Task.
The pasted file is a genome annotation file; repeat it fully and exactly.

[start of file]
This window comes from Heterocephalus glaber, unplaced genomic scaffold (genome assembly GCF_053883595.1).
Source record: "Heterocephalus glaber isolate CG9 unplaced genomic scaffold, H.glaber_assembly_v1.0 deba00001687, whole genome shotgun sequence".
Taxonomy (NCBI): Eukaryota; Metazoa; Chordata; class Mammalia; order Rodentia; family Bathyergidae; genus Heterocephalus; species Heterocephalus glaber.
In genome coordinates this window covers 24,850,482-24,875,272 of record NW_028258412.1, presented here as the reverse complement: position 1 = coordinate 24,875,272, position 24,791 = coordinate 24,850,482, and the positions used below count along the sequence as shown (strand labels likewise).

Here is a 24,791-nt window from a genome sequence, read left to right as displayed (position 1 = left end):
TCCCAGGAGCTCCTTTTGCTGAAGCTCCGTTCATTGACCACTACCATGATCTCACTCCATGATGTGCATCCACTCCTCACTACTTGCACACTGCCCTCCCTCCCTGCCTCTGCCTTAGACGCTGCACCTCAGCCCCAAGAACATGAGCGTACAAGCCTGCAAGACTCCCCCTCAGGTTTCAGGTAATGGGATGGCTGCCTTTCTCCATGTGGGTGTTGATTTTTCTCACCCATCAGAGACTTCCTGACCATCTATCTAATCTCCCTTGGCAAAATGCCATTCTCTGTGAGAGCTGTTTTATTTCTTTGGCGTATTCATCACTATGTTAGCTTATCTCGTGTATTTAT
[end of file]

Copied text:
This window comes from Heterocephalus glaber, unplaced genomic scaffold (genome assembly GCF_053883595.1).
Source record: "Heterocephalus glaber isolate CG9 unplaced genomic scaffold, H.glaber_assembly_v1.0 deba00001687, whole genome shotgun sequence".
Taxonomy (NCBI): Eukaryota; Metazoa; Chordata; class Mammalia; order Rodentia; family Bathyergidae; genus Heterocephalus; species Heterocephalus glaber.
In genome coordinates this window covers 24,850,482-24,875,272 of record NW_028258412.1, presented here as the reverse complement: position 1 = coordinate 24,875,272, position 24,791 = coordinate 24,850,482, and the positions used below count along the sequence as shown (strand labels likewise).

Here is a 24,791-nt window from a genome sequence, read left to right as displayed (position 1 = left end):
TCCCAGGAGCTCCTTTTGCTGAAGCTCCGTTCATTGACCACTACCATGATCTCACTCCATGATGTGCATCCACTCCTCACTACTTGCACACTGCCCTCCCTCCCTGCCTCTGCCTTAGACGCTGCACCTCAGCCCCAAGAACATGAGCGTACAAGCCTGCAAGACTCCCCCTCAGGTTTCAGGTAATGGGATGGCTGCCTTTCTCCATGTGGGTGTTGATTTTTCTCACCCATCAGAGACTTCCTGACCATCTATCTAATCTCCCTTGGCAAAATGCCATTCTCTGTGAGAGCTGTTTTATTTCTTTGGCGTATTCATCACTATGTTAGCTTATCTCGTGTATTTAT